I wrote a post on Hainanese chicken rice sometime last year, though without the detailed recipe. Before I go on, let me just say that this recipe was provided courtesy of Mr G. If there's one thing he loves to cook and can cook well, it's chicken rice. The only part I play in the whole cooking process is preparing the chilli sauce and supervising the food styling. I'm only too happy to let him hold the reins on this one as he has cooked this umpteen times for the last few years, and has become quite an expert at it.
Tuesday, December 25, 2012
Sunday, December 23, 2012
I do enjoy having pancakes for breakfast once in a while, though not really as a dessert unless they are thin crepe-like ones filled with cream cheese and served with strawberry sauce (sounds familiar? Pancakes on the Rocks??). On the weekends, while I'm still half asleep in bed in the morning, the kids would come close to me and scream into my ear "Mummy! Wake up! Can you make me some pancakes/french toast/scrambled eggs for breakfast?!!".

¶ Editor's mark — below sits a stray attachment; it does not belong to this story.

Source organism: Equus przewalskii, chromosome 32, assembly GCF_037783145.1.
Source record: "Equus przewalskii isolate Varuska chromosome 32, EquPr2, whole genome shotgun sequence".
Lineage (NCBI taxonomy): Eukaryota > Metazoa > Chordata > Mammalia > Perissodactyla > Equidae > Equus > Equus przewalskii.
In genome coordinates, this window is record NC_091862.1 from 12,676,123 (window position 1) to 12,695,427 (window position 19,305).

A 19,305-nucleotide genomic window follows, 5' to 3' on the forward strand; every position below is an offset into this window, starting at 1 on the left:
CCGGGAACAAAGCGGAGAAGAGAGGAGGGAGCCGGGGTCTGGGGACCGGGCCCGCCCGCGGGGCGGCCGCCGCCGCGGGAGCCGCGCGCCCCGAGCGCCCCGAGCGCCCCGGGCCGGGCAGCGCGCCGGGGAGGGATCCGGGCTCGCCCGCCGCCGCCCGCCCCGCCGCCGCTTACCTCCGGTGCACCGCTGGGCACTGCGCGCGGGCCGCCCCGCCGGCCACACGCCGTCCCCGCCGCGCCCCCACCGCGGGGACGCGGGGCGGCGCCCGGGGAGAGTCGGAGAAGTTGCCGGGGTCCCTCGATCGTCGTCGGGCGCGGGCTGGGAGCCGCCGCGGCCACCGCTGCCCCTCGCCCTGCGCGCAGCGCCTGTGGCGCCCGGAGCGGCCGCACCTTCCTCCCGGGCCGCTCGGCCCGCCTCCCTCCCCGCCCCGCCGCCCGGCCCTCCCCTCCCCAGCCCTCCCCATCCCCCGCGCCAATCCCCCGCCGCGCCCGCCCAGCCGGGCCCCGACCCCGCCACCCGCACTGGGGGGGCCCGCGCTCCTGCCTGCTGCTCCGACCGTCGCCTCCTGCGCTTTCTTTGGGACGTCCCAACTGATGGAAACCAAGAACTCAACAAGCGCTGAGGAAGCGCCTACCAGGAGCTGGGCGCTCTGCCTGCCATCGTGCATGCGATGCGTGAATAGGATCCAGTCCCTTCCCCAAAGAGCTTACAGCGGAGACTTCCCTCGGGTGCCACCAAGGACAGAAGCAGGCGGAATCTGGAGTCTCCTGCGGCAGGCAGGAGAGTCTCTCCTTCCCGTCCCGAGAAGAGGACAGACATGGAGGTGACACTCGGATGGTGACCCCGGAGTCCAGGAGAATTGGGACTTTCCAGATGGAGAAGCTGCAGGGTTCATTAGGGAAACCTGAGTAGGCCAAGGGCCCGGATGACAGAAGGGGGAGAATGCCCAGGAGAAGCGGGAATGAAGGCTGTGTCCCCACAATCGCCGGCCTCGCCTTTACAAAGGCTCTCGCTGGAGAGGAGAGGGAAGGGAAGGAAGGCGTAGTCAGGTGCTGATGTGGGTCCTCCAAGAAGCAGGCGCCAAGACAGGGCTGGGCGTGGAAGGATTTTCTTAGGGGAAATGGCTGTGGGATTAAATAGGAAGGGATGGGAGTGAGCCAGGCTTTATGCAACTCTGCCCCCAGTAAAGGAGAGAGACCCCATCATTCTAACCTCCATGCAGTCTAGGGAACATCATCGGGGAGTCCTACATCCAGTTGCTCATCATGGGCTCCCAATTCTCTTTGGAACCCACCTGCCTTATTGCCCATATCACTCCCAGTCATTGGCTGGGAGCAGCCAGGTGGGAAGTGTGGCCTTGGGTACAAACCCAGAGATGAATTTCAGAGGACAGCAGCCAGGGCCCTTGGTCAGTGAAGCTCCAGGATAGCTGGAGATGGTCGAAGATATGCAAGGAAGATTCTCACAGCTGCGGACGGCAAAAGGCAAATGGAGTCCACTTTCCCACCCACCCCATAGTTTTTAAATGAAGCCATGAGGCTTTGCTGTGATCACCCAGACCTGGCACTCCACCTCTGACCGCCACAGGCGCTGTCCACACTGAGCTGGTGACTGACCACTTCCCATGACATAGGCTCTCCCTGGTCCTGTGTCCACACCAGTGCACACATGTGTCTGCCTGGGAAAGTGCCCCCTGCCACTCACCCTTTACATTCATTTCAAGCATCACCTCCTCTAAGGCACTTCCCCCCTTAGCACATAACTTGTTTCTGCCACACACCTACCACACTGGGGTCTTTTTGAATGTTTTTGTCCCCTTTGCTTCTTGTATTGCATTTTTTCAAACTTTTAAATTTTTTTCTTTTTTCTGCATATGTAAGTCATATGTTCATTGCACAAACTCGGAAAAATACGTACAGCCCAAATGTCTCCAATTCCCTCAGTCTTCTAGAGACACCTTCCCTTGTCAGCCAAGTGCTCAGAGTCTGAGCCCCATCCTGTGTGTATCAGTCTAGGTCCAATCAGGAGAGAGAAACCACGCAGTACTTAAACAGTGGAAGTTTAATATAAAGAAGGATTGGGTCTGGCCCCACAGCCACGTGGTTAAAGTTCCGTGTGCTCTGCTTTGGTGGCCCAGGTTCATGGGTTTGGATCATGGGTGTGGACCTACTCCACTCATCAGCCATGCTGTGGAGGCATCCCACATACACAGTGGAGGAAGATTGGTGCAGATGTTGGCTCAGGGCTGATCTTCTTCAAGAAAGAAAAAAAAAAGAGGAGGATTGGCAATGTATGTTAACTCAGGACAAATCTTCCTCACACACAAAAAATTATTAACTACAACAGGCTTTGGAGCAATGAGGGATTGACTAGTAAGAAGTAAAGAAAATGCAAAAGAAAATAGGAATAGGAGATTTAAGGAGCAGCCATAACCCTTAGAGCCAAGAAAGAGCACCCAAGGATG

Monday, December 3, 2012
|Char Kuay Teow with sweet soy|
If you know and love Malaysian food, then Char Kuay Teow needs no introduction. In terms of popularity, I would think that Laksa ranks number one, followed by Hainanese chicken rice, and then Char Kuay Teow. These three dishes are commonly found in most menus of restaurants serving Malaysian-style food in Sydney, but more often than not, the authenticity of the Char Kuay Teow is questionable. Char Kuay Teow (CKT) literally means fried rice noodles, but a plate of greasy fried rice noodles with black soy sauce does not qualify as CKT. I find that the CKT sold here usually omits the eggs, which is a must in every CKT. It coats the rice noodles and gives it flavour and texture. Cockles are another must-have in CKT, but I have omitted them in my dish as I was unable to find any at the shops here.